Tales from the Farm School

It’s a beautiful day at Crotched Mountain School. The clouds have long since rolled out, leaving behind an expansive clear, blue sky. Birds of prey zigzag on the horizon.

You stroll past the school entrance, heading towards the glass-faced structure of the Media Center. As you walk, you hear a mix of sounds: clucking and cawing and crowing. You draw closer to a greenhouse, tucked behind an array of brilliant wildflowers.

Eight foot tall sunflowers reach skywards. Garden hoses wind around the flower beds like green, coiled serpents.

The whole area is abuzz with life–plant and animal alike.

You’ve arrived at Farm School.

If you want to walk towards the animals CLICK HERE

If you want to investigate the greenhouse CLICK HERE

If you want to check out what the group of students are doing at the picnic table CLICK HERE

You are drawn toward the cacophony coming from the across the road. You see fences and small buildings. Children are mingling nearby, holding buckets and baskets to collect eggs. It is obvious there are chores to be done today and the students are eager to oblige.

In one pen, turkeys and ducks hang out together. The ducks quack away as they splash in the small plastic pool, while turkey hens dawdle nearby. A few brave ones saunter up to you, nosing their beaks into your hand, checking if you’ve got food.

You notice one turkey in particular, a large male with an odd gait. He appears to be the tom of the flock. You wonder what his story is…


You enter the greenhouse. The temperature spikes at least ten degrees. Besides warmth, the other notable sensation is the smell: dirt and earth, maybe a hint of decay. It’s organic.

Regal tomato plants stretch from floor to ceiling, heavy with green orbs that are just now flirting with the concept of ripening.

Smaller seedbeds in plastic trays line the shelves. Sprouts are emerging from the soil, no doubt the result of a disciplined watering routine. This place is teeming with the activity of life, lush and green.

You notice a few Crotched Mountain School students enter the greenhouse. They pick up their watering pails, fill them from the nearby sink and begin doing their rounds. Tipping, pouring, quenching.

You see that many aspects of real-world skill-building are at play here: motor skills, rule-following, patience, punctuality, respect, mindfulness and, of course, witnessing the very real fruits of one’s labor. You nod to yourself, impressed. It’s the complete vocational package.

That’s when you see the Farmer’s Market sign. Farm School has taken their wares to nearby Peterborough.

If you want to jump in your car and drive to the Farmer’s Market CLICK HERE

If you want to walk towards the animals CLICK HERE

You walk to the picnic table just in front of the greenhouse where several students, teachers, and staff are huddled. Matt Nevins’ class has come to Farm School and they’re working with Farm School teacher Caitlyn Hatzell to make their own pickles.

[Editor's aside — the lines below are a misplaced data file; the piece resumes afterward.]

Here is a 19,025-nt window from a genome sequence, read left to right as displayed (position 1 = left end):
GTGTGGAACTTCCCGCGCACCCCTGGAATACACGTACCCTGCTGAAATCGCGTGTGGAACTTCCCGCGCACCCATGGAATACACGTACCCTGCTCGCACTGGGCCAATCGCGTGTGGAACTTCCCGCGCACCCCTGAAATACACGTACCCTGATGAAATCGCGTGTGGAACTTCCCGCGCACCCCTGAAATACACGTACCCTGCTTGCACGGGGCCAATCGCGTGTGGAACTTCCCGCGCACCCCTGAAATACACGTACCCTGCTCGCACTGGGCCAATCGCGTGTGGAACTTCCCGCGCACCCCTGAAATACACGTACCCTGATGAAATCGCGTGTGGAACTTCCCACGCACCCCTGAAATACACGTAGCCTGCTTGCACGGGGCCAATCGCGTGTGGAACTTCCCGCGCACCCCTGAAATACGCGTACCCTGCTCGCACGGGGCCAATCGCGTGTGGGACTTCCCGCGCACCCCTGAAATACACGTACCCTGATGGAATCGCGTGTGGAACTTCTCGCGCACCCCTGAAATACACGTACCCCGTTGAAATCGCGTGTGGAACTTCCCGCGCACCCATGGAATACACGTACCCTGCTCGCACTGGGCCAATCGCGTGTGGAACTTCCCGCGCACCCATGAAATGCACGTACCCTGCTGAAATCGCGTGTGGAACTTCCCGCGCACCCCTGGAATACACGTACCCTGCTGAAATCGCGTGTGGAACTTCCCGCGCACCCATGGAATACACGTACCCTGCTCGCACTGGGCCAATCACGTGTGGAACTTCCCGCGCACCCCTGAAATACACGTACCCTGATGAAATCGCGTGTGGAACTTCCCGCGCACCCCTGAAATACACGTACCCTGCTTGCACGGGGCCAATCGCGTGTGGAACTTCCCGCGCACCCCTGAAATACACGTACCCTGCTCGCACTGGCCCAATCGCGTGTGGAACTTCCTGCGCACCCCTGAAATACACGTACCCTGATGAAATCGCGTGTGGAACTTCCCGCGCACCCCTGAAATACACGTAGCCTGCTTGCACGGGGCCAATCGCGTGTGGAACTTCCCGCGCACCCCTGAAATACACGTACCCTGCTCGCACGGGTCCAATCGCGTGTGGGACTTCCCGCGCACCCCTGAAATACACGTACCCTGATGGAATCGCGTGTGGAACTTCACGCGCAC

Everyone gathers around as Caitlyn takes them through the process, soaking the Farm School-grown cucumbers in brine and adding the special mix of Crotched Mountain herbs and spices.

You try a sample–delicious!

If you want to walk towards the animals CLICK HERE

If you want to investigate the greenhouse CLICK HERE

The story goes: Before Ralph there was Tom. And Tom wasn’t the nicest turkey you’d ever find. He was irritable and ill-tempered. Just a high-maintenance turkey all around. He was sent to another farm.

Word came down that a friend of Crotched Mountain had a turkey she was willing to donate. Beth Simpson, Farm School Coordinator, and two students hopped into the pickup one day and drove thirty minutes to the farm. There they met Ralph. Gentle, friendly, and laid-back, the perfect turkey for Crotched Mountain School. Working together, Wyatt and Colby, the two students, guided Ralph into the cge, hefted it onto the pickup, and everyone drove back together.

That afternoon, Ralph was introduced to the flock, where he assumed the new mantle of “tom,” where his duties included the occasional aggressive gobble to keep predators at bay and, when the mood grabs him, do his part in making some new turkeys.

You give Ralph a polite nod, silently welcoming him to his new home. He looks at you with typical turkey indifference.

Say, what’s going on over at the greenhouse?


You pull into the main parking lot of Monadnock Community Hospital in Peterborough, NH. You follow the signs for Fresh Chicks Farmer’s Market, a weekly fixture in the summer. You park and walk over to the market, which reveals a parade of tents, housing local vendors peddling their home-grown goods.

You find the Crotched Mountain Farm School tent. Beth Simpson, the Farm School Coordinator, is overseeing the operation, flanked by several students. In front of the crew is a vast arrangement of tomatoes and beans and kale and cucumbers and summer squash the color of the sun. It is quite the spread.

“I like harvesting vegetables,” Lang, a Crotched Mountain School student says to you, as he organizes the produce. “But today I’ve really liked communicating with the public because I’m trying to work on that kind of stuff. I’m also able to work on math skills and speech and budgeting.”

Impressed, you happily open your wallet and purchase enough fresh vegetables to fill your trunk. You bid farewell, climb back into your car and drive back to Crotched Mountain School. You hike the accessible trails, munching on a delicious cucumber. It’s been a good day.



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